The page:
Labor Day, which is supposed to be the official end of summer, is still weeks away but here in Baton Rouge summer ends Wednesday when students head back to school. So, please pay extra attention as you head to work that morning — school buses, school zones, teenage drivers and lots of harried parents trying to multitask.
Speaking of multitasking, this year’s recipients of the Foundation for Historical Louisiana’s Preservation Awards are pretty good at keeping lots of balls in the air. The honorees were fêted at the annual banquet on July 24 at the City Club.
The honorees include master woodcarver Allen Crochet; Michael Doiron, the first-ever award for Neighborhood Preservation; New Orleans preservation advocate and community volunteer Louise Martin; the city of Shreveport, under the leadership of Mayor Cedric Glover and community volunteer Jean Sayres; Dyke Nelson and David Weinstein, Bricks & Mortar Award; and the East Feliciana Courthouse restoration. Old Governor’s Mansion docent Cleona Parisi was recognized with the Volunteer of the Year Award. They each received a caricature done by David Norwood.
FHL Board President Doug Cochran served as emcee and had a quote for each of the recipients. The one for Martin, who was unable to attend, described her as a woman who, when her feet hit the floor in the morning, the devil says, “Oh, crap, she’s awake!” Maybe not the devil, but probably the bankers and others she enlists for the many preservation projects she’s been involved in since 1980. Without any public funding, the Felicity Street Redevelopment Project has directly invested $4 million in the Central City of NOLA. Some 50 residences, 20 commercial units and five gardens have been reclaimed, generating another $4,137,000 in acquisition and rehabilitation investment by the new owners.
Crochet presented the foundation with a carving of the Old Governor’s Mansion, which was promptly bought by John Wilbert and “donated” back to the foundation to hang in the mansion. And, just as the awards were wrapping up, Mayor Kip Holden dropped in to offer his congratulations and offer up a new slogan describing the honorees. A play on the slogan adorning most police cars — “To protect & preserve.”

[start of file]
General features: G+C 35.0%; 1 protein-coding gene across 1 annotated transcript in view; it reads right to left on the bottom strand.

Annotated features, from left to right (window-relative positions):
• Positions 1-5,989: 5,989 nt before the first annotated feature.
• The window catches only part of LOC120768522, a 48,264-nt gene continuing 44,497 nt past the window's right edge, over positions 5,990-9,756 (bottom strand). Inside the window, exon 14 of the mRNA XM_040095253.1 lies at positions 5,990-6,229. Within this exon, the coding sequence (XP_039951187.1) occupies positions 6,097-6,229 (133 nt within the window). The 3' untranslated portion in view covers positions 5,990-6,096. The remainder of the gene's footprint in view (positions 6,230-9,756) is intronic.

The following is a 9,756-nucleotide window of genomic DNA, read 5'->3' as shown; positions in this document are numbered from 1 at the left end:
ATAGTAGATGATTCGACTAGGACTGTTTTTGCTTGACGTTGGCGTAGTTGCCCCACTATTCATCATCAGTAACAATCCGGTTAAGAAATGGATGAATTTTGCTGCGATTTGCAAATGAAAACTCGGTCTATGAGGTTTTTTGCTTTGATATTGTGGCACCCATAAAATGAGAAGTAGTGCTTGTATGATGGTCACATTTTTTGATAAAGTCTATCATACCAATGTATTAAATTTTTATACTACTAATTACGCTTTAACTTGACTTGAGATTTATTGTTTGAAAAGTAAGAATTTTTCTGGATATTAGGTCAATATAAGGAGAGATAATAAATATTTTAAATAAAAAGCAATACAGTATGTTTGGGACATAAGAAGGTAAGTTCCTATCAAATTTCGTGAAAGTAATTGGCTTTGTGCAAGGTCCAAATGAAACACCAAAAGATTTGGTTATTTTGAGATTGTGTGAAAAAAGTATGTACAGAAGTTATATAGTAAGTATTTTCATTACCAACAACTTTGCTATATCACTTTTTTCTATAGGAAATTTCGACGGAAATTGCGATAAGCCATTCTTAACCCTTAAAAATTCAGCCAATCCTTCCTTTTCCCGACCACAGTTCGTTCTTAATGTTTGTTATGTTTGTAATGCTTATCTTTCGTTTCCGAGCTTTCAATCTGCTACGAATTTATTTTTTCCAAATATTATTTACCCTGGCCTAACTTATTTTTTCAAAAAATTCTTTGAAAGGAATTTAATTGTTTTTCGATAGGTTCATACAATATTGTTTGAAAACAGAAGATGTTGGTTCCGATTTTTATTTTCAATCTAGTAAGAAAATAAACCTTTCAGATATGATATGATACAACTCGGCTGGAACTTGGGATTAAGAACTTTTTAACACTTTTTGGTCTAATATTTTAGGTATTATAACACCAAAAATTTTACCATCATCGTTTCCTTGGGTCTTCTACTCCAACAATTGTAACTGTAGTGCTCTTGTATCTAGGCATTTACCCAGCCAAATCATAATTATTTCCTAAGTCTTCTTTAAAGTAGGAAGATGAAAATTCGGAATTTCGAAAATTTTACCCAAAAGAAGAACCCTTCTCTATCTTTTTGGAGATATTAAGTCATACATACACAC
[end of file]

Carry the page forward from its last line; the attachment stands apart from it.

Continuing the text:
Since we’re already gearing up for Mardi Gras, I guess it’s not too early to start thinking about Halloween, in particular the 10/31 Consortium’s Halloween Parade. This group of lovers of all things black and orange held its annual social at the Woman’s Club on July 28 to announce this year’s king, queen and grand marshal.
Jay McGee and Denise Clause will reign over the parade, “Boo on the Bayou! A Red Stick Apocalypse!,” which rolls through downtown at 2 p.m. Oct. 27, and grand marshal will be — hang on to your masks — former Gov. Edwin Edwards. Needless to say, that announcement sent a twitter (literally) through the party and generated just the excitement founder Kelley Criscoe and her fellow board members were looking for. Once the “formal” part of the evening was over, everyone was back on the dance floor jiving to the sounds of Ned Fasullo & the Fabulous Big Band Orchestra.
OK, all you gala-planners and nonprofit worker bees, I need your help. I’m starting a new project that will hopefully make life a little easier for all of us. It’s called Red Stick Social, and it’s a comprehensive calendar of all the upcoming galas, dinners, teas, luncheons, coffees, breakfasts, etc., that make Baton Rouge the social butterfly of capital cities.
To make it comprehensive is where I most need your help. As soon as you and your committee have nailed down the date for your event, please email me at firstname.lastname@example.org. I already have dates for several events, so if you’d like to check with me first, just shoot me an email or give me a call — (225) 388-0335, until we get this up and running online, which should only take a week or so.
Hope to hear from you soon!
Items for “Pam’s Party Line” must be received by 9 a.m. the Monday preceding the run date. Digital photos should be emailed to email@example.com; hard copy photos should be dropped off at or mailed to The Advocate, 7290 Bluebonnet Blvd. Events will run no later than four weeks after they have taken place. The date, place of the event and a contact name and phone number must be included. Photos may not include more than nine people and will be used on a space-available basis. Hard copy photos can be picked up in the lobby of The Advocate for up to three months after they run. By submitting photos to The Advocate, you agree that they can be published in any of The Advocate’s print or digital publications.
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